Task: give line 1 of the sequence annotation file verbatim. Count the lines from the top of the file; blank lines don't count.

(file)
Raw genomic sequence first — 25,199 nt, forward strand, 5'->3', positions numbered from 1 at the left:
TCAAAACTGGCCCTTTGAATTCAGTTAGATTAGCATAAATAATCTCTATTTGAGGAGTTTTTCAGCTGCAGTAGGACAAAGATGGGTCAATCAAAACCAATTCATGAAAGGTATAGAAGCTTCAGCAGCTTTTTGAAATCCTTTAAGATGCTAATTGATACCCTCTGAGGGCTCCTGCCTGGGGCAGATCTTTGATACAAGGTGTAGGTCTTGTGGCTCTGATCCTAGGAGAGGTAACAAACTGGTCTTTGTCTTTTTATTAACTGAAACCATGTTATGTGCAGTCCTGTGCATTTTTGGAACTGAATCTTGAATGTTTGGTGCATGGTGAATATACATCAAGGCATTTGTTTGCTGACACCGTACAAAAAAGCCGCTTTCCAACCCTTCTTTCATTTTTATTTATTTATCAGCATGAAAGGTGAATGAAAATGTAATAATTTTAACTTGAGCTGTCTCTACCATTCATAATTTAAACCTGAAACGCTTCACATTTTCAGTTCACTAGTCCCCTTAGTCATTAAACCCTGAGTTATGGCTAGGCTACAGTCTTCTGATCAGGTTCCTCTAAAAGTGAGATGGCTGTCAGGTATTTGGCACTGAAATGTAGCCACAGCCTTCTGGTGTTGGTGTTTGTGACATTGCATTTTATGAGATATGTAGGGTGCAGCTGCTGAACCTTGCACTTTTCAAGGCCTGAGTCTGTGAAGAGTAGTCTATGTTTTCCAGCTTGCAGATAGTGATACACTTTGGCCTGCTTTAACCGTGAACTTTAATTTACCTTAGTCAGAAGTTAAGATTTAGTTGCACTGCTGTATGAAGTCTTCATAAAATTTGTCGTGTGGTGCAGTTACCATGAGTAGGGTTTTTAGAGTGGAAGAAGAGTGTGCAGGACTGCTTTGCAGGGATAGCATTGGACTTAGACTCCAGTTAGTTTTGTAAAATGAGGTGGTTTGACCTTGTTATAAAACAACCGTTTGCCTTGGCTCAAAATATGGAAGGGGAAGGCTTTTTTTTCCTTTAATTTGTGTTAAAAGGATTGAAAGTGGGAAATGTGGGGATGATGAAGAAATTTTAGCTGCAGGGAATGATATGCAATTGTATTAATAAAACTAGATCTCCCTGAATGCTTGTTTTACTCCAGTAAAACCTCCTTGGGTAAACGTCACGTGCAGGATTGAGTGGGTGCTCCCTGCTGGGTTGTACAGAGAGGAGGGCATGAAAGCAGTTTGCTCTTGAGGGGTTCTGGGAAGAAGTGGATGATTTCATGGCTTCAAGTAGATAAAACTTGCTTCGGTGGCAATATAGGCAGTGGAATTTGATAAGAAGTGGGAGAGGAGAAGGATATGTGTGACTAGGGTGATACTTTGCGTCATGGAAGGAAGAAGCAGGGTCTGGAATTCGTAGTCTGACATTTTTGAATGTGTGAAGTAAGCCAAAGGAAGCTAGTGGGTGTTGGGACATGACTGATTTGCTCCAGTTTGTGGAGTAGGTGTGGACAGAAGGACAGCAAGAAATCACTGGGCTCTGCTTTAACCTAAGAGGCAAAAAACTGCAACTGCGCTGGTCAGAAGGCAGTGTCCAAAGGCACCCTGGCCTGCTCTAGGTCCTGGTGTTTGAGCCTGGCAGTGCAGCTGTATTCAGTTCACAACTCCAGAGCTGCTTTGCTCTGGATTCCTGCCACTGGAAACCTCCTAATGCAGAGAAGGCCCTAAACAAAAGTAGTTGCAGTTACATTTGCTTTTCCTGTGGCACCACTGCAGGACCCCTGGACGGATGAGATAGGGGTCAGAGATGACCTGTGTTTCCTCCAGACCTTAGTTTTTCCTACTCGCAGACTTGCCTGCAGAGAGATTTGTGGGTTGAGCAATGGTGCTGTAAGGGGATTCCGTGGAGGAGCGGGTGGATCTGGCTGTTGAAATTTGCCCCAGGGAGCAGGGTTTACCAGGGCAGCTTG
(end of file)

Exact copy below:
Raw genomic sequence first — 25,199 nt, forward strand, 5'->3', positions numbered from 1 at the left: